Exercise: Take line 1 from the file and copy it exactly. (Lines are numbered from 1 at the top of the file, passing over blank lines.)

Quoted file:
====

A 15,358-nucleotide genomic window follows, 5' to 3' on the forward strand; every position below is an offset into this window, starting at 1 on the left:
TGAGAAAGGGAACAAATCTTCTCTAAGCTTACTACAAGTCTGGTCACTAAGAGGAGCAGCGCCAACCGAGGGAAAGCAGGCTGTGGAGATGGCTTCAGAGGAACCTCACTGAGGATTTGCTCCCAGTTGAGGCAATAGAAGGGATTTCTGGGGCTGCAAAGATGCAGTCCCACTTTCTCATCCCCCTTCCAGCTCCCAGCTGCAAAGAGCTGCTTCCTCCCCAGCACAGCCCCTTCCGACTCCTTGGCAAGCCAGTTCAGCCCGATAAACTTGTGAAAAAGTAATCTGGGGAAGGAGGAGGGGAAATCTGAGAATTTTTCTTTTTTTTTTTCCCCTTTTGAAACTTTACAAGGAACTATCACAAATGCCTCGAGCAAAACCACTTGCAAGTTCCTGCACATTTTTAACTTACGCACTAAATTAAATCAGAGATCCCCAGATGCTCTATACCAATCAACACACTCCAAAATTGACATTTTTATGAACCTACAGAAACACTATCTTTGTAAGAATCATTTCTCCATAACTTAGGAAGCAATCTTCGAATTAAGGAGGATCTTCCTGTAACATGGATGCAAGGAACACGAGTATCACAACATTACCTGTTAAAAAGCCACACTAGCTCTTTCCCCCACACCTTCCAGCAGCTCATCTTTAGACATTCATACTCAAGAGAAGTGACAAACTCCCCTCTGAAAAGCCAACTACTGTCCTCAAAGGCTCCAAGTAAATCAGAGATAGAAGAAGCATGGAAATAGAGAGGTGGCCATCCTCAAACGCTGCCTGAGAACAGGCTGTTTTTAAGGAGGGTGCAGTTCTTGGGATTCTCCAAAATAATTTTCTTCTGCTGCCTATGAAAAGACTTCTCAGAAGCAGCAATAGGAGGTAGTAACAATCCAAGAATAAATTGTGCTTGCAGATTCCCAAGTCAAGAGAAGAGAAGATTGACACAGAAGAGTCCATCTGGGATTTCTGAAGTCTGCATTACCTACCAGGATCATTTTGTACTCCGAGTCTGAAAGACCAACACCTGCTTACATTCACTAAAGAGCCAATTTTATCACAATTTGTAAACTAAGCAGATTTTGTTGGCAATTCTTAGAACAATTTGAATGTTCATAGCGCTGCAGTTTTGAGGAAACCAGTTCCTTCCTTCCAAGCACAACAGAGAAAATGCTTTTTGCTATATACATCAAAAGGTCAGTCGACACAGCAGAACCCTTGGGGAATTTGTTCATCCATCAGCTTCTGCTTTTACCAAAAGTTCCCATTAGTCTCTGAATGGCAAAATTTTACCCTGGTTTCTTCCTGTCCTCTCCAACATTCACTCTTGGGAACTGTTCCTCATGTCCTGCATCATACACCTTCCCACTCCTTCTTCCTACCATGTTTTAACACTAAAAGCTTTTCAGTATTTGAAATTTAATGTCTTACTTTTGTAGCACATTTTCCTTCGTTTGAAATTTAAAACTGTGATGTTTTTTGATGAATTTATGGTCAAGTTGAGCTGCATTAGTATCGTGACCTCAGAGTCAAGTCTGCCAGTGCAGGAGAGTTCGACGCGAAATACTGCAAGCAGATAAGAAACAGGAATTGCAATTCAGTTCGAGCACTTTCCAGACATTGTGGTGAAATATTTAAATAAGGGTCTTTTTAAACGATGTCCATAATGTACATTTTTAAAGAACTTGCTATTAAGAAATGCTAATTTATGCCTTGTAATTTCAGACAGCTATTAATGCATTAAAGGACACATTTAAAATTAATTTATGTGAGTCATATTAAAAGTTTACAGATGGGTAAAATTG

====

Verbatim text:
A 15,358-nucleotide genomic window follows, 5' to 3' on the forward strand; every position below is an offset into this window, starting at 1 on the left: